Ethnic and cultural diversity was a very important ‘selling point’ in the city’s bidding campaign leading up to the IOC decision in Singapore in 2005. The fact that London is home to hundreds of nationalities was used as bidding capital in the campaign and part of the rhetoric that convinced the IOC that this claim of diversity should be central to the modern Olympic discourse. Will these ideas also be seen in practice? And will London 2012 become ‘the case of Olympic diversity or will it simply be an Olympic in a diverse city?’ as Daniel Burdsey (ch.5) asks. He is not too optimistic in his discussion, stating that: i) the city’s sizable ethnic minorities ‘are poorly represented’ in the agencies organizing the Games; ii) most of the home nations medals in London ‘most likely (will) come from white, middle-class athletes’ and iii) and that the minority groups probably will be underrepresented in watching the Games live. But when they watch it (live or through the media) they will identify with and cheer not only for the British team, but equally for winners from countries like Jamaica, Nigeria and Pakistan.One of the greatest challenges to the Olympic movement today is how the Games can remain relevant to the younger generation. Holly Thorpe and Belinda Wheaton discuss this issue (ch. 13) in relation to action sports and the ‘search for generation Y’. ESPN’s X Games has been the most important showcase for action sports and the life styles connected to them. It is not surprising, then, that their success and large television audiences represent strong competition for the IOC. Besides developing YOG (an Olympics for youth aged 14-18 years), the IOC’s main strategy for becoming more attractive to young people has been to incorporate youth-oriented sports into the ordinary programme. President Rogge himself initiated an attempt to include skateboarding into the London Games, which led to some resistance from the skateboarding community. Thus, it seems that the efforts to renew the Olympic programme with youth sports as a means of reaching new audiences have been highly controversial, partly because the strategy of co-opting them into the structure and power networks of established sport organizations. But, as the authors emphasize, this market-driven strategy may have important unintended consequences, such as setting in motion a cultural shift from international Olympics to ‘cosmopolitan Olympism’. This shift, however, depends on the expectation that the action athletes, more than the traditional competitors, will be dissociate from their national teams, a fundamental entity of the modern Olympics.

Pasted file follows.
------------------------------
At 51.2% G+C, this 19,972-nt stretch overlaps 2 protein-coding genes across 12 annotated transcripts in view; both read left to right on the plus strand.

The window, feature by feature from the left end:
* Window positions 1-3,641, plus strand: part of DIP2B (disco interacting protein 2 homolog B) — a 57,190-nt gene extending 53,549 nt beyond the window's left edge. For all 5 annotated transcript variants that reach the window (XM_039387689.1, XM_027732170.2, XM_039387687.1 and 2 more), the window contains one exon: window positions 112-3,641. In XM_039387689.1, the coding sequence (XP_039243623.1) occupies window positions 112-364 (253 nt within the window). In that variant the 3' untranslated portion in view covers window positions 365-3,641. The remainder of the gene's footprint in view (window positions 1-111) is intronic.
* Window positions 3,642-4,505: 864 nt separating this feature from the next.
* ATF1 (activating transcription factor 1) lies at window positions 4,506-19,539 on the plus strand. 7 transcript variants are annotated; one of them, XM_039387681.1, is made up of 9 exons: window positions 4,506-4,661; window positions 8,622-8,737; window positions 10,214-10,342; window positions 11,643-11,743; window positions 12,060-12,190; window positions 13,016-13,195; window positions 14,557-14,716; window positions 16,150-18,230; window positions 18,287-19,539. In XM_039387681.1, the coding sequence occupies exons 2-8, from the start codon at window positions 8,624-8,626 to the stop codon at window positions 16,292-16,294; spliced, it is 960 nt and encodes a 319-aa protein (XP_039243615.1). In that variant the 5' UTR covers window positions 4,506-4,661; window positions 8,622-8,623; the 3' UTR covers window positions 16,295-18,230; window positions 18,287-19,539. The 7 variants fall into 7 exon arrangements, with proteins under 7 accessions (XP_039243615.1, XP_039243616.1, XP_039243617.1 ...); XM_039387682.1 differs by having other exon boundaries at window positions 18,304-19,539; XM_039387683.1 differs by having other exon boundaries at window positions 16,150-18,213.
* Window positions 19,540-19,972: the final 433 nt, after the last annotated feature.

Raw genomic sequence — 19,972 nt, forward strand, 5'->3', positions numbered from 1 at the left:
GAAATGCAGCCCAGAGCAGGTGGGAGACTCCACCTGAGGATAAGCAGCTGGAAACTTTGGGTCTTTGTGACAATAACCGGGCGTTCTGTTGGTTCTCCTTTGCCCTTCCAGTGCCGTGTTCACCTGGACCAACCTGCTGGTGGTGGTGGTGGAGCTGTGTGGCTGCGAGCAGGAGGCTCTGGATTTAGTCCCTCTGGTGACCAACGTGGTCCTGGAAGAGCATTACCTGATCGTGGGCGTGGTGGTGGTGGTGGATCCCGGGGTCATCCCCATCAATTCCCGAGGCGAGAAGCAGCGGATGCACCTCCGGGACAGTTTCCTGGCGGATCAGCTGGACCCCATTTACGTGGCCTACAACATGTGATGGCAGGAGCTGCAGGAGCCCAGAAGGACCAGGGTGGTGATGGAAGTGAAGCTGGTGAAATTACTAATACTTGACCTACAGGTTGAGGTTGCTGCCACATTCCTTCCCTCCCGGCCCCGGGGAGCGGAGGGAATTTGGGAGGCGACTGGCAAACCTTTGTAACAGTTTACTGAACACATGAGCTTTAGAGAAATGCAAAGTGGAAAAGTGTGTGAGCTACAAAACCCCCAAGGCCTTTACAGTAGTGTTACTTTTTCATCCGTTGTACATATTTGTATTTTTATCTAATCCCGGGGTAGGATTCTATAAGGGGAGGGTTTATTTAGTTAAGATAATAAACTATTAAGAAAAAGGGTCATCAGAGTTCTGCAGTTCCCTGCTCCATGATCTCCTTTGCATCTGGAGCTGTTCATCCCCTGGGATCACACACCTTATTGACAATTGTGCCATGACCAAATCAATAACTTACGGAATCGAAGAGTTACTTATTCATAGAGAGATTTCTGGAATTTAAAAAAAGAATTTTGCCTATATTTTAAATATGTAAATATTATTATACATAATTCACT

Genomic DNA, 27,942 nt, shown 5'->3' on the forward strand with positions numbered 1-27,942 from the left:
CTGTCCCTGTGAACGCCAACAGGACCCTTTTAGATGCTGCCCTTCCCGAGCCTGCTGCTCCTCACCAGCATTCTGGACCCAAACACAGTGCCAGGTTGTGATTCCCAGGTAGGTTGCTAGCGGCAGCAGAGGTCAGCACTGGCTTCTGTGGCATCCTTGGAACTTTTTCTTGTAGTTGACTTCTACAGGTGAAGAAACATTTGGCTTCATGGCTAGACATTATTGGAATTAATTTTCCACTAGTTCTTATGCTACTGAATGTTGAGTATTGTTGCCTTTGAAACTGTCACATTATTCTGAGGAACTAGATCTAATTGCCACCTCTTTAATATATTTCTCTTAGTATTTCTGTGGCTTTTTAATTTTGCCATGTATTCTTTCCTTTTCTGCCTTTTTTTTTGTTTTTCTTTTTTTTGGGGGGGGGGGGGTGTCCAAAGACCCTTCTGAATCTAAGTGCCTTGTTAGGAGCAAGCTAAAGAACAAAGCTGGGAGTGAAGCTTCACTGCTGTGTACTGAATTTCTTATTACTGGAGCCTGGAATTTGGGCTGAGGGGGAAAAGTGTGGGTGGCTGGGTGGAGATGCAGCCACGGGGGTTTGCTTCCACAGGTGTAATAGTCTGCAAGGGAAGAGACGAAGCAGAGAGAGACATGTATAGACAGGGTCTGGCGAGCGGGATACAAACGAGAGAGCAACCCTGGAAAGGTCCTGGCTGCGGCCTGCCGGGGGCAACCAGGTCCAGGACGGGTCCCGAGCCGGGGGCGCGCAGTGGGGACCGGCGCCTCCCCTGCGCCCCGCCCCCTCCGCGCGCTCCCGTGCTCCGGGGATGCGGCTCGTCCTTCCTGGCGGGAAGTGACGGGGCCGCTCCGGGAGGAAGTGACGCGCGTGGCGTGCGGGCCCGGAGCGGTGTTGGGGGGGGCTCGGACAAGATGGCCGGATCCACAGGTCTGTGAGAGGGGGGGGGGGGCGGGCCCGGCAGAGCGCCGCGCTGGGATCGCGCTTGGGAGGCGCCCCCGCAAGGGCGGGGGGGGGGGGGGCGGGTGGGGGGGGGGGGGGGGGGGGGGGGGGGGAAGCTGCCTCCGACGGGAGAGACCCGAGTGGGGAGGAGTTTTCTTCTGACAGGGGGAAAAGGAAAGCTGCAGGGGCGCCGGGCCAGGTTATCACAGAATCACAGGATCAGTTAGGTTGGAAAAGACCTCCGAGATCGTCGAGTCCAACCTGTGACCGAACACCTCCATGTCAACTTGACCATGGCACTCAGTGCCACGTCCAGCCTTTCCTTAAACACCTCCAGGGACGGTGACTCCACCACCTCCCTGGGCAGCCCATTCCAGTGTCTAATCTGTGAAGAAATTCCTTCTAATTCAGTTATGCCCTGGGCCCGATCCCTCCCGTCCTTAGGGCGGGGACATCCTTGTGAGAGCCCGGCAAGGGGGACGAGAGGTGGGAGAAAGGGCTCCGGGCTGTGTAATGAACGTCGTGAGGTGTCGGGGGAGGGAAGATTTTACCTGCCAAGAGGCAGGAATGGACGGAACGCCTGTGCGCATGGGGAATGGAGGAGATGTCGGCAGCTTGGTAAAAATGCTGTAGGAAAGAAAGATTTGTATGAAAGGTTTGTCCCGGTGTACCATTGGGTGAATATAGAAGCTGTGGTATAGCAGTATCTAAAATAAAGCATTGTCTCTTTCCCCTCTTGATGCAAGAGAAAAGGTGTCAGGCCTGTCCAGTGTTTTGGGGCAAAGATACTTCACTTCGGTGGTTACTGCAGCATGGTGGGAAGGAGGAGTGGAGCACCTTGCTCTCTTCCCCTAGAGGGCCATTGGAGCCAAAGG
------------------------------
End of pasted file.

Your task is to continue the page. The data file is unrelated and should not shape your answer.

Coubertin’s intention was to establish an institution of social reform; what actually developed during the following decades was the world’s largest sporting spectacle. This spectacle and media event may also showcase other functions besides sport, like politics and terrorism as history has shown. ‘The Games must go on’, was Brundage’s famous declaration in 1972, formulated as an answer to the Palestinian terrorist attack in Munich. In the post-9/11 era the potential threat from terrorism has increased security costs enormously. The UK strategy for 2012, in the aftermath of the London terror bombings in 2005, follows that of the 2004 Athens Olympic organizers, which turned the Games into a super panoptic form of surveillance, says John Sugden (ch 16). Michel Foucault is famous for turning Jeremy Bentham’s innovative prison, the Panopticon, into a symbol of modern societies’ regimes of control. This idea has now penetrated and manifested itself in the modern Olympics. In London 2012, as in other mega events, security will be a top priority, with the London Police saying that there will be a ‘technological footprint’ across London. The footprint will integrate the most modern security technology around the venues with the existing public and private infrastructure for surveillance. Every traffic move in the whole city will be monitored. Orwell’s Nineteen Eighty-Four was published a shortly before the 1948 Olympics; Big Brother will return to the Olympic city this summer. He will not appear intentionally as a totalitarian servant, but as a guardian against terrorism, for the safety of all the participants, visitors and inhabitants.

Watching the Olympics is a collection of articles that reflects both the present-day changes and the challenges to come for the Olympic movement. Most of the papers are influenced by the programmatic statements quoted from the preface, and they reflect the inspiration of the late John Hargreaves’ work and ambition to promote a critical power analysis of sport as an important cultural field. To his memory this book is dedicated.

All in all, Watching the Olympics a worthwhile read as we wait for the Summer Games in London to commence.

 

 

 

 

 

© Jon Helge Lesjø 2012.